1. Oh I agree, I think masks just in general are really scary. Somewhere around here I have a copy of a photo taken where someone cut the eyes out of a pic of Marilyn Monroe and held it over her face, and it’s really upsetting!

    1. Thanks Fresca! This all started when I went to post a close-up of one of the advertisements in this post and thought I’d look up where the mask was today. Thought it would be a quick Google and done — boy, was I in for a shock!

  2. First off, good post. Most of the information seems to be in line with a lot of the other research I’ve done. However, a discrepancy has recently emerged concerning the whereabouts of the mask and how it was cared (or not cared for) between the wrapping of the original Halloween and the filming of Halloween II.

    The story usually goes like this (or something similar): Debra Hill took the mask home after the first movie wrapped and kept it in a shoe box under her bed for three years where it was exposed to a lot of cigarette smoke which caused the mask to discolor and have more of the yellowish look that we see in part II. Unclear amongst the various sources who make this claim, however, is how many of the (at least) three versions of the mask that Tommy Lee Wallace made did Debra Hill actually have in her possession. As we know, there was at least two other masks made along with the best looking one which is referred to as the “hero” mask and is the one that had the most screen time in the original movie and also the one carried over to part II. And despite several variations of the story, the one constant consensus among any who tell it is that Debra Hill, whether it was one, two, or three masks, definitely at least had possession of the hero mask.

    The discrepancy, however, began at Monster Mania Con 17 in Cherry Hill, New Jersey, at a Q&A panel with Nick Castle (the original Michael Myers) and Tommy Lee Wallace (the man who converted the Captain Kirk mask into “The Shape”) where Castle states that HE had the original mask in his possession for “a couple years” after completing work on Halloween. He says he had the mask on display in his home until right around the time Halloween II was about to begin production. Castle claims Debra Hill called him, looking for the original mask because they could not make a duplicate one close enough to it and no one remembered who had it. Nick Castle confirmed he indeed had it, allowed them to use it for Halloween II, and stated Debra Hill told him he would get it back as soon as the movie wrapped. But, Castle states “I never got it back” which lends credibility to the widely known story that Dick Warlock was allowed to keep the mask after production on Halloween II concluded. It is also believed that Halloween II is where the one or two other versions of the part 1 mask disappeared due to them most likely being used for the burning sequence at the end of the film.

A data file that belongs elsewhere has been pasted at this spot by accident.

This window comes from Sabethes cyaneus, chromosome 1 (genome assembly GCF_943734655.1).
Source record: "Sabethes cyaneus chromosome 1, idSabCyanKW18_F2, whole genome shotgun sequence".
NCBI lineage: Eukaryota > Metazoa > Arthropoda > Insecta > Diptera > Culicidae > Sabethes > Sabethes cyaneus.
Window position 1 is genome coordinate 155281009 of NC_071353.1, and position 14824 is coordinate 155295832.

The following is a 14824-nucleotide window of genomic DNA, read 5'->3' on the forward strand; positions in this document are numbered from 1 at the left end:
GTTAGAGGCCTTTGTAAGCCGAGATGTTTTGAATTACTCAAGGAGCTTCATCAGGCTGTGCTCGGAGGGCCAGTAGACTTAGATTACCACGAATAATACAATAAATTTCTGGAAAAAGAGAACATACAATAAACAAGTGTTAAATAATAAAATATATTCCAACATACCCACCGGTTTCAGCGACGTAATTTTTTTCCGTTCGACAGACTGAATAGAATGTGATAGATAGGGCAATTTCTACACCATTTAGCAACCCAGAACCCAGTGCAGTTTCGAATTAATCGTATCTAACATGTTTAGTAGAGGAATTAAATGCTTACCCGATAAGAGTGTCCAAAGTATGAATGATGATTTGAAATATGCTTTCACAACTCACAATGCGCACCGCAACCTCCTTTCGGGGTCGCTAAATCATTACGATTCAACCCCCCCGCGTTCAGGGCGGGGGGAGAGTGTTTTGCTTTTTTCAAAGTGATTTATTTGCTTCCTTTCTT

The hero mask’s history is pretty well documented after H2 all the way up to Warlock selling it to a fan in Toledo, OH in 2004. But, Castle’s claim definitely creates a huge rift in the timeline of the mask as well as it’s rightful ownership. How could Debra Hill have it in her possession for three years between the first two movies when Castle claims it was on display in his home and she called him looking for it before H2 began shooting? And, if Castle did have it, is HE to blame for it’s condition beginning to deteriorate? Personally, from what I’ve read, all Don Post masks from the 70’s broke down over the years due to the type of latex used to make them. I mean c’mon, if the Captain Kirk mask was purchased by Tommy Lee Wallace in 1978 for $1, it couldn’t have been very good quality. I think you’d have to keep it in an air-tight case in a climate-controlled setting away from sun and florescent lighting to have any chance of preserving it for 35 years. Might still be impossible with that kind of material and the heavy use it endured in the filming of two movies. But, certainly interesting that we now have a big discrepancy in the mask’s timeline. Castle doesn’t strike me as the type of guy who would make up stuff, but there are several people close to the project who are under the impression Debra Hill owned the mask between the first two films. And since she has now passed on, we may never know the truth.